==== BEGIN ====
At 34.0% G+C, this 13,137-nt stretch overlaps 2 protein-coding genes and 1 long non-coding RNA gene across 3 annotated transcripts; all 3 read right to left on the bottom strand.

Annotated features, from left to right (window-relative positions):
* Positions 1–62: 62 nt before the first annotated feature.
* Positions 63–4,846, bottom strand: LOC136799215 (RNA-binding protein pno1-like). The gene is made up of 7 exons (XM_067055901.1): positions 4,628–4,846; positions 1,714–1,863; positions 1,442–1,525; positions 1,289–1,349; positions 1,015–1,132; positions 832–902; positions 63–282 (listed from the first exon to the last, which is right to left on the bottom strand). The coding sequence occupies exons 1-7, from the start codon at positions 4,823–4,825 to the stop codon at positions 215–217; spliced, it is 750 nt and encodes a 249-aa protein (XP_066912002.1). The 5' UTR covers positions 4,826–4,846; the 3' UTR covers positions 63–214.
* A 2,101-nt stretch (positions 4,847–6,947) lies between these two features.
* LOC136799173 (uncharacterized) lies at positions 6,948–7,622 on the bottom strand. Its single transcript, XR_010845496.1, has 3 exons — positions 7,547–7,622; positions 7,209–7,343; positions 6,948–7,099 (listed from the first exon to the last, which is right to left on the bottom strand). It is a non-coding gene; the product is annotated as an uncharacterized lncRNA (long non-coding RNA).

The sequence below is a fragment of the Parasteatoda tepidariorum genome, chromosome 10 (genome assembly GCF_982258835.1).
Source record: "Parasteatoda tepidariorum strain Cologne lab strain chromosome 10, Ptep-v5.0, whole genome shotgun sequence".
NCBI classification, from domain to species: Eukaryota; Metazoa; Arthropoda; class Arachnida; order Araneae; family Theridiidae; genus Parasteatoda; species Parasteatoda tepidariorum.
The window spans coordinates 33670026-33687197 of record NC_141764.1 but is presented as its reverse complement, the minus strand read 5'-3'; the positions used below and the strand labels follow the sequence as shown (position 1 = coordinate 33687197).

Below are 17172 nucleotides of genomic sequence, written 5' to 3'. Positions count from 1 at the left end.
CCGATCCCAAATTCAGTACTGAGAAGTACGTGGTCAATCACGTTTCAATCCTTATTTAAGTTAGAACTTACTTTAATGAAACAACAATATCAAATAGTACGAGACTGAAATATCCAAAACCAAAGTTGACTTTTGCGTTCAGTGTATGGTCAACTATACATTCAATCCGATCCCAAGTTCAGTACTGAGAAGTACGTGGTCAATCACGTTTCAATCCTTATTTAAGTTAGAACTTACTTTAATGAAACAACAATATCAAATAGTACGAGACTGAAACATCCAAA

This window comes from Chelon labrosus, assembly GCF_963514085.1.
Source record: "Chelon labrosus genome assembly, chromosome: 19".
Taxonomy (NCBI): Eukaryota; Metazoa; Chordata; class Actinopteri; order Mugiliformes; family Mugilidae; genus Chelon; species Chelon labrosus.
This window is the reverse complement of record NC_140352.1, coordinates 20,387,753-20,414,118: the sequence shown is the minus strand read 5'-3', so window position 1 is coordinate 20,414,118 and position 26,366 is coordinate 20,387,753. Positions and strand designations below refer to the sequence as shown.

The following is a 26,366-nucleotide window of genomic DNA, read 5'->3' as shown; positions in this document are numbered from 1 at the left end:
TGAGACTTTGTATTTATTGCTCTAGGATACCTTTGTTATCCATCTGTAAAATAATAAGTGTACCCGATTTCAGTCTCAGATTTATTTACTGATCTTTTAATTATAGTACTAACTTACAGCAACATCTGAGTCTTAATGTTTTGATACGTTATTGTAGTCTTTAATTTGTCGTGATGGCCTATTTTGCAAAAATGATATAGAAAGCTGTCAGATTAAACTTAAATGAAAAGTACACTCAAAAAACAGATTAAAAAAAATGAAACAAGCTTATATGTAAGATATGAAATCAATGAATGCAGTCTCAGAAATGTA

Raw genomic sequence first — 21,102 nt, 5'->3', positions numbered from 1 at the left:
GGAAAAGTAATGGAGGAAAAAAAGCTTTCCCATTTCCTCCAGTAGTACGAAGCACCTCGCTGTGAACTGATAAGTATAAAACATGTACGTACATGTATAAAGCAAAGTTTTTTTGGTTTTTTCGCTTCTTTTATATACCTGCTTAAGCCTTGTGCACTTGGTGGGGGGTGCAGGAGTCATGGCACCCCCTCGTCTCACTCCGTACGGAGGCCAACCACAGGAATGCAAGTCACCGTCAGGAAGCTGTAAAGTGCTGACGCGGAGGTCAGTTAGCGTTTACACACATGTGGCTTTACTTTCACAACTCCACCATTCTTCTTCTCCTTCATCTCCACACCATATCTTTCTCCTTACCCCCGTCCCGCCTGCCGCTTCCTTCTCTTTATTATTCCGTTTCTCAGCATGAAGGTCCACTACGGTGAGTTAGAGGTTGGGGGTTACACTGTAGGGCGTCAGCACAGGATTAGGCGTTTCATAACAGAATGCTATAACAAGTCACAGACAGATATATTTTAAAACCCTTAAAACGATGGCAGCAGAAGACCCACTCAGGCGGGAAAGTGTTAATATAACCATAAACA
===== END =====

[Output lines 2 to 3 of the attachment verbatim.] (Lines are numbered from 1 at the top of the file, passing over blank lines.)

Annotated features, from left to right (window-relative positions):
* Positions 1–62: 62 nt before the first annotated feature.